"No other object in the galaxy has properties like this," Reynolds said. "This find is extremely important for learning more about how some stars explode and what happens in the aftermath."

These results are scheduled to appear in The Astrophysical Journal Letters. NASA's Marshall Space Flight Center in Huntsville, Ala., manages the Chandra program for NASA's Science Mission Directorate in Washington. The Smithsonian Astrophysical Observatory controls Chandra's science and flight operations from the Chandra X-ray Center in Cambridge, Mass.

Additional information and images about this discovery is available on the Web at:


Instant replays are generally available one hour after a call ends, and will be through MAY-21-08 10:59 PM (CT)
Toll Free :866-501-2957
Toll: 203-369-1825

A video file about the discovery will air on NASA Television on May 14 at noon and 1pm (check the NASA TV schedule for additional times). NASA TV is carried on an MPEG-2 digital signal accessed via satellite AMC-6, at 72 degrees west longitude, transponder 17C, 4040 MHz, vertical polarization. NASA TV is available in Alaska and Hawaii on AMC-7 at 137 degrees west longitude, transponder 18C, at 4060 MHz, horizontal polarization.

Dr. Stephen Reynolds, North Carolina State University
Dr. Dave Green, University of Cambridge
Dr. Robert Kirshner, Harvard Smithsonian Center for Astrophysics
Bios Page


Figure 1.1985 VLA and 2007 Chandra images of the supernova remnant G1.9+0.3, with a circle for size comparison.

Figure 1. (Cont'd). Blink between 1985 VLA and 2007 Chandra images.

Figure 2. Optical image of the plane of the Milky Way, with G1.9+0.3 labeled.

Figure 3.1985 VLA (radio) and 2008 VLA (X-ray) images of the supernova remnant G1.9+0.3.

Figure 3. (cont'd). Blink between 1985 and 2008 VLA images.

Figure 4. Chandra images of historical supernova remnants in the Milky Way.

Figure 5. An artist's impression of the Milky Way with positions of historial supernovas and G1.9+0.3.

Supplementary Graphics

Figure 6. A composite image of G1.9+0.3 with Chandra X-ray (2007, orange); VLA Radio (1985, blue)

Figure 7. An artist's close-up view of the supernova that caused G1.9+0.3.

Figure 8. An animation showing a flight into the Milky Way's center and a supernova explosion there. PLAY

Figure 9. A movie showing a large 2MASS image, with zooms to the Galactic Center and G1.9+0.3. PLAY

Figure 10. A Chandra X-ray mosaic of the Milky Way's plane (galaxy center in middle; G1.9+0.3 is outside this two degree wide field).

Figure 11.This extraordinarily deep Chandra image shows Cassiopeia A, the previous record holder for the youngest Galactic supernova remnant.

Figure 12. Landscape photo of the Very Large Array antenna with the moon.

Figure 13. Chandra X-ray Observatory - Spacecraft Illustration with Galactic Center Background.

Additional Information


Full Author List: Stephen P. Reynolds(Department of Physics, North Carolina State University), Kazimierz J. Borkowski (Department of Physics, North Carolina State University), David A. Green (Cavendish Laboratory; Cambridge, UK), Una Hwang (NASA/GSFC), Ilana Harrus (NASA/GSFC) & Robert Petre (NASA/GSFC).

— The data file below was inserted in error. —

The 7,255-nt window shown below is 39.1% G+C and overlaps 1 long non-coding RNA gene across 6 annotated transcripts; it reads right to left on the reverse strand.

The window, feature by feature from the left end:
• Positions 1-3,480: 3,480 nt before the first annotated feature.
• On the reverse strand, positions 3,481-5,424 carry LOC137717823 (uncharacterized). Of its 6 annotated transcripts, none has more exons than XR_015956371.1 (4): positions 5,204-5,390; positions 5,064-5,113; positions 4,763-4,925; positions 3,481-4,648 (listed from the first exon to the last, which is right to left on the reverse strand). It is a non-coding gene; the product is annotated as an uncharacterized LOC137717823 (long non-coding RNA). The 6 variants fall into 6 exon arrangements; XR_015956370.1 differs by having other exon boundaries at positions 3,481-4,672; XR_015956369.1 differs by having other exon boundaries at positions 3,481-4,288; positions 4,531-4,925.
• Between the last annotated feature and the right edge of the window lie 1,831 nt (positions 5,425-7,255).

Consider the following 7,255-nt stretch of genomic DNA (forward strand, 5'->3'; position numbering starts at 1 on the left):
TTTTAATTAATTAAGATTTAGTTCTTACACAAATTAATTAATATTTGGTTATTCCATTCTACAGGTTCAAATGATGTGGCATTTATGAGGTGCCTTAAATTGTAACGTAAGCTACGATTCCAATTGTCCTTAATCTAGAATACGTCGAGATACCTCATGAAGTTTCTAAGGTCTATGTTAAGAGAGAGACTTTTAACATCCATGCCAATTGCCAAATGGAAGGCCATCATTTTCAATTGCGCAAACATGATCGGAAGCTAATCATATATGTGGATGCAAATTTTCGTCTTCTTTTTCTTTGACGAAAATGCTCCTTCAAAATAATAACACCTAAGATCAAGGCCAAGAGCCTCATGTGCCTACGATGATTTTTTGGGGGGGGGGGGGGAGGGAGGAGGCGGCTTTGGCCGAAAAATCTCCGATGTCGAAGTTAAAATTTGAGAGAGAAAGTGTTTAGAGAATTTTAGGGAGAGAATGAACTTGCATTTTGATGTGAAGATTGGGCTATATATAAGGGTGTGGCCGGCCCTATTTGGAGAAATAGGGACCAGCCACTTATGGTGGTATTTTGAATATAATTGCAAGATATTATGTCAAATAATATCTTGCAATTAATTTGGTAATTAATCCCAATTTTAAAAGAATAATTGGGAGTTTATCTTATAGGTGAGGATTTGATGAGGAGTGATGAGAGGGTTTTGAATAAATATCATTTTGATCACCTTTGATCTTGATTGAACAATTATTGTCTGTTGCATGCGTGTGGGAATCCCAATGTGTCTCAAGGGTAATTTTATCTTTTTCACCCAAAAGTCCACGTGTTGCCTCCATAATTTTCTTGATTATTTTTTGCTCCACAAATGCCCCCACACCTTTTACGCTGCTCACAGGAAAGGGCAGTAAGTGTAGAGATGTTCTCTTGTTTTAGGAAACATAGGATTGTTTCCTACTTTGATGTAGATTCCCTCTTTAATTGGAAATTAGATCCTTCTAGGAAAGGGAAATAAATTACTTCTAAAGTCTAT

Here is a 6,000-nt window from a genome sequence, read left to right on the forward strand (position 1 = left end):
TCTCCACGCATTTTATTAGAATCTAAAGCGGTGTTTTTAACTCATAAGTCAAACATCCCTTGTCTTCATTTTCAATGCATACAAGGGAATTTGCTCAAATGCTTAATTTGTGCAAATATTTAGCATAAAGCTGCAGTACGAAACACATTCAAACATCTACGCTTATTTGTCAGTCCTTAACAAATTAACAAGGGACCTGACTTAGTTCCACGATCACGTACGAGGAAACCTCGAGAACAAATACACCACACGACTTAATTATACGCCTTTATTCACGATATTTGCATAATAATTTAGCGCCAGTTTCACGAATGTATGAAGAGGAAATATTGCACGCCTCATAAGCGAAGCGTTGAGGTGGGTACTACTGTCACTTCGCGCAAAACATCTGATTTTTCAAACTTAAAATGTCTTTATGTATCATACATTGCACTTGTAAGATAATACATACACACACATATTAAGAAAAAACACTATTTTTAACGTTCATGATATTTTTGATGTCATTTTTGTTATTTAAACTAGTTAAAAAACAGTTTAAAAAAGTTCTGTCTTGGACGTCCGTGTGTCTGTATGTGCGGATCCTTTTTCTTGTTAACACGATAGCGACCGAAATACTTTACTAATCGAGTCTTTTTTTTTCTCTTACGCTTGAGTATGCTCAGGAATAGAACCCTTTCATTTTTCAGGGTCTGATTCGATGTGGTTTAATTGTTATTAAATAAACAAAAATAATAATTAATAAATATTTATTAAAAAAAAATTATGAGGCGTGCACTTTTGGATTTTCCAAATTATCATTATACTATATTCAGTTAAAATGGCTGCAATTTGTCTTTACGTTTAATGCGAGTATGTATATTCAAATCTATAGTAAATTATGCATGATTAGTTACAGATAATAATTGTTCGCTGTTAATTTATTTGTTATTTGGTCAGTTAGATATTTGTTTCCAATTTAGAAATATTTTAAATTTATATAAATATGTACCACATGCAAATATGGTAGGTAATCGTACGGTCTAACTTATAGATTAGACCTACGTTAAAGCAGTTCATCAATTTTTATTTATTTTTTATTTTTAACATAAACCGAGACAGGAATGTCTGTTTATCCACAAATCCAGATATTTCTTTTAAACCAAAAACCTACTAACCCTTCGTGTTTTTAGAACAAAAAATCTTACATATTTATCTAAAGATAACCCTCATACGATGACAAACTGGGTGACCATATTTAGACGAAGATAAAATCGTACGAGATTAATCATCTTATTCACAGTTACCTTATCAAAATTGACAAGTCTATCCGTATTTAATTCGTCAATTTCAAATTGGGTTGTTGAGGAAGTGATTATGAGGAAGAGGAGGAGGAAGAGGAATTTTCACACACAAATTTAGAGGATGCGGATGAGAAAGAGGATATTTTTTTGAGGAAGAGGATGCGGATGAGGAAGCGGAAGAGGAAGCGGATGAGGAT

VLA radio confirmation paper:
The radio expansion and brightening of the very young supernova remnant G1.9+0.3 (pdf format), David A. Green et al. 2008, MNRAS Letters

Scientist Contact Information:
Steve Reynolds: reynolds@ncsu.edu, 919-515-7751
Dave Green: dag@mrao.cam.ac.uk, +44 1223 337305
Bob Kirshner: rkirshner@cfa.harvard.edu, 617-495-7519

Image captions
Animation captions
Image release
Press release


covertress said...

New theories just in:

1. Sun-like star igniting
2. Missing mass of the universe
3. The lost astronaut glove
4. Event horizon of a black hole
5. Another civilization

Please add yours. I'd love to see if anyone pegs the true nature of this announcement.

Cybrspin said...

1. Wormhole
2. Stargate
3. Transporter co-ords of D.B Cooper

Anonymous said...

1. my keys

Anonymous said...


Anonymous said...

Breaking News: NASA announces Chandra has previously observed an anomaly emitted from a black hole at more than six times the speed of light. Albert Einstein is presently in U.S. Air Force custody and being de-briefed. He appears to be 42 years younger than when he died.

Anonymous said...

er... there is no such thing as a "class M planet".

Maybe NASA has discovered Tribbles.........

covertress said...

A Class M planet is a fictional classification of a planet in the science fiction franchise Star Trek. The class denotes a planet that is suitable for supporting humanoid life. They usually have oxygen/nitrogen atmospheres, suitable surface temperatures for humanoid life, and are water rich. Earth is considered a textbook example of a Class M planet.

johnnydigit said...

1. a lens of someone looking back at us.

Anonymous said...

dark matter!

Anonymous said...

I know it won't be, but I really hope that they admit to some kind of bug on Mars. At least some photosynthetic lichen-ish slime or something. Prokaryotes even. Anything.
Knowing the inhospitable places microbes colonize here, a Martian summer near the poles would be paradise.

Anonymous said...

"...been searching for for 50 years...."

Hmmmm - SETI was first fired up almost exactly 50 years ago...

Anonymous said...

1. A decent-sized research grant
2. A large black monolith
3. Something to wipe Uranus

covertress said...


Anonymous said...

Nasa has found a new oil facility to relieve the gas prices.

Anonymous said...

Nasa faud only supernova? Nasa serching it from 50 years???
great delusion

Argentian said...

Supernova, eh? Well, I guess we all have our priorities in life. People need to understand that it can still be a cool situation, even if it is OUR cool situation.